Although this issue has not arisen in any California judicial decision since Mines, more recent out-of-state authorities confirm the validity of the Mines decision. In Citizens to Protect Pub. Funds v. Board of Education (1953) 13 N.J. 172 [98 A.2d 673], for example, Justice (now United States Supreme Court Justice) Brennan, writing for the New Jersey Supreme Court, considered the legality of a school board's expenditure of public funds for the publication of an 18-page booklet concerning a school building program which was the subject of an upcoming bond election. Most of the booklet contained factual information [17 Cal. 3d 217] as to the need for the proposed school facilities and the cost of the proposed project, but three of the booklet's pages contained the simple exhortation "Vote Yes," "Vote Yes" and an additional page warned of the dire consequences that would result "if You Don't Vote Yes."

Focusing on these latter portions of the booklet, the New Jersey court declared that in publishing such material "the board made use of public funds to advocate one side only of the controversial question without affording the dissenters the opportunity by means of that financed medium to present their side, and this imperilled the propriety of the entire expenditure. The public funds entrusted to the board belong equally to the proponents and opponents of the proposition, and the use of the funds to finance not the presentation of facts merely but also arguments to persuade the voters that only one side has merit, gives the dissenters just cause for complaint. The expenditure is then not within the implied power and is not lawful in the absence of express authority from the Legislature." (98 A.2d at p. 677.)

Indeed, every court which has addressed the issue to date has found the use of public funds for partisan campaign purposes improper, either on the ground that such use was not explicitly authorized (see Porter v. Tiffany (1972) 11 Ore.App. 542 [502 P.2d 1385, 1387-1389]; Elsenau v. City of Chicago (1929) 334 Ill. 78 [165 N.E. 129, 130-131]; State v. Superior Court (1917) 93 Wash. 267 [160 P. 755, 756]) or on the broader ground that such expenditures are never appropriate. (See Stern v. Kramarsky (1975) 84 Misc.2d 447 [375 N.Y.S.2d 235, 239-240].) As in the instant case, the majority of these decisions related to expenditures in connection with bond elections.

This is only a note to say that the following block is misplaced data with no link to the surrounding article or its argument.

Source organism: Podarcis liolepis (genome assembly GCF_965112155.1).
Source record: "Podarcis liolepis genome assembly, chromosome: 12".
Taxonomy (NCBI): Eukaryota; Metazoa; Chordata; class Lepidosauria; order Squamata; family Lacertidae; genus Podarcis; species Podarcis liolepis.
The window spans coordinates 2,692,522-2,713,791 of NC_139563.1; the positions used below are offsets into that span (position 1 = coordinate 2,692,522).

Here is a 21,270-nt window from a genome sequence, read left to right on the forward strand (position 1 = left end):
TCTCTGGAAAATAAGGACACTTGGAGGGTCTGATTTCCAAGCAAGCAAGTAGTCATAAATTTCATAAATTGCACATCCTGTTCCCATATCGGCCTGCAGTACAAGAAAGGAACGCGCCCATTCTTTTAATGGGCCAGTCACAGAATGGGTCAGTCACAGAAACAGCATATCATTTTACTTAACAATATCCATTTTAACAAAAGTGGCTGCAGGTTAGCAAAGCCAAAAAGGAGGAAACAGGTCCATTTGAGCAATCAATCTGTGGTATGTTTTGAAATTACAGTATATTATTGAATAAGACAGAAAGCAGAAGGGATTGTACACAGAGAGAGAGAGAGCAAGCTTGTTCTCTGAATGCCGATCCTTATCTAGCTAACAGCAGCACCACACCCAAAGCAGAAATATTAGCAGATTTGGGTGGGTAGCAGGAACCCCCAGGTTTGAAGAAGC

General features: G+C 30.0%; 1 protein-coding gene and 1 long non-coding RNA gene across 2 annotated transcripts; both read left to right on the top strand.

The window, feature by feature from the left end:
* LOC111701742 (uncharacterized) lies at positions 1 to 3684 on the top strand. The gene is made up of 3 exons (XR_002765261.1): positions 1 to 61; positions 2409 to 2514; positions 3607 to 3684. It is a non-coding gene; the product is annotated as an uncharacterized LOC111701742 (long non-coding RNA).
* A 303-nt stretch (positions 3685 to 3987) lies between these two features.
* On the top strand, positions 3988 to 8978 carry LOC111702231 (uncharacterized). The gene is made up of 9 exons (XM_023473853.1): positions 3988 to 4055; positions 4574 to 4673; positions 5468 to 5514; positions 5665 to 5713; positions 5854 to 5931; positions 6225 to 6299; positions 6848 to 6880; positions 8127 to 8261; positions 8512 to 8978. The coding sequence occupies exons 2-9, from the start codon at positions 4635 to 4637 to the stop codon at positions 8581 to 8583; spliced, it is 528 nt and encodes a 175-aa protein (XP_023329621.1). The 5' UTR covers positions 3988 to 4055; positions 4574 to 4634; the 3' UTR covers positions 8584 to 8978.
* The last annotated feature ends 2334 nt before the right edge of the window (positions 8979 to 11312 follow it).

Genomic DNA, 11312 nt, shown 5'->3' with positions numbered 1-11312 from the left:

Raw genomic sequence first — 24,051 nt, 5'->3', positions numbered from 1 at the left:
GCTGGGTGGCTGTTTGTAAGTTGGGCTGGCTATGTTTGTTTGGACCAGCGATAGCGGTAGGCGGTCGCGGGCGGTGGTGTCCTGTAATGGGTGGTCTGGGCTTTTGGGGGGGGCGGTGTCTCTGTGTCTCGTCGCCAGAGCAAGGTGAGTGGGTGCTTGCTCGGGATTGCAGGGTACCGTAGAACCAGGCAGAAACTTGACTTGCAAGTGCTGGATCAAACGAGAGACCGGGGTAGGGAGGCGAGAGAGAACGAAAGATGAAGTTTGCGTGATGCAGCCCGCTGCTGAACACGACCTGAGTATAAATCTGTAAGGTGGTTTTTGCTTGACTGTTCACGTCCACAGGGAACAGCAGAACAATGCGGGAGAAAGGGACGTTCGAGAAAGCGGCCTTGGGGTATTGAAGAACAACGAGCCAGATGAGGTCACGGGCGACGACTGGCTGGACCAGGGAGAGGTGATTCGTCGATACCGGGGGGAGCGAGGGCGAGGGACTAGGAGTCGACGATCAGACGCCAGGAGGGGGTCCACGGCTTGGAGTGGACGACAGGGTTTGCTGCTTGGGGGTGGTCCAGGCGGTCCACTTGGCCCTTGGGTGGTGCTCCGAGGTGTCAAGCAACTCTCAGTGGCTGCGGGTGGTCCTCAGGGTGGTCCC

Underlying this uniform judicial reluctance to sanction the use of public funds for election campaigns rests an implicit recognition that such expenditures raise potentially serious constitutional questions. A fundamental precept of this nation's democratic electoral process is that the government may not "take sides" in election contests or bestow an unfair advantage on one of several competing factions. A principal danger feared by our country's founders lay in the possibility that the holders of governmental authority would use official power improperly to perpetuate themselves, or their allies, in office (see, e.g., Madison, The Federalist Papers, Nos. 52, 53; 10 Richardson, Messages and Papers of the Presidents (1899) pp. 98-99 (President Jefferson)); the selective use of public funds in election campaigns, of course, raises the specter of just such an improper distortion of the democratic electoral process. [17 Cal. 3d 218]

Defendant contends, however, that while the use of public funds to support a particular candidate may be impermissible, the use of such funds to promote a ballot measure or bond issue should be upheld by analogy to the more generally accepted practice of expending public funds for legislative "lobbying" efforts. (See, e.g., Crawford v. Imperial Irrigation Dist. (1927) 200 Cal. 318 [253 P. 726]; Powell v. City & County of S. F. (1944) 62 Cal. App. 2d 291 [144 P.2d 617].) As we have already seen, past authorities have not drawn such a distinction between "ballot measure" and "candidate" campaigning; to date the judicial decisions have uniformly held that the use of public funds for campaign expenses is as improper in bond issue or other noncandidate elections as in candidate elections.

Moreover, the suggested analogy between election campaigning and legislative lobbying ignores important distinctions between the two activities. To begin with, California statutes draw a clear distinction between the two matters; while various provisions authorize public expenditures for appropriate legislative lobbying activities (see, e.g., Gov. Code, §§ 50023, 53060.5, 82039, 86300, subd. (a); cf. Cal. Const., art. IV, § 15), fn. 4 no similar provision sanctions the use of public funds in election campaigns. (Cf. Ed. Code, § 1073 (quoted in fn. 7, post).)

More fundamentally, while public agency "lobbying" efforts undeniably involve the use of public funds to promote causes which some members of the public may not support, one of the primary functions of elected and appointed executive officials is, of course, to devise legislative proposals to attempt to implement the current administration's policies. Since the legislative process contemplates that interested parties will attend legislative hearings to explain the potential benefits or detriments of proposed legislation, public agency lobbying, within the limits authorized by statute (see fn. 4, ante), in no way undermines or distorts the legislative process. By contrast, the use of the public treasury to mount an election campaign which attempts to influence the resolution of issues which our Constitution leave to the "free election" of the people (see Cal. Const., art. II, § 2) does present a serious threat to the integrity of the electoral process. [17 Cal. 3d 219]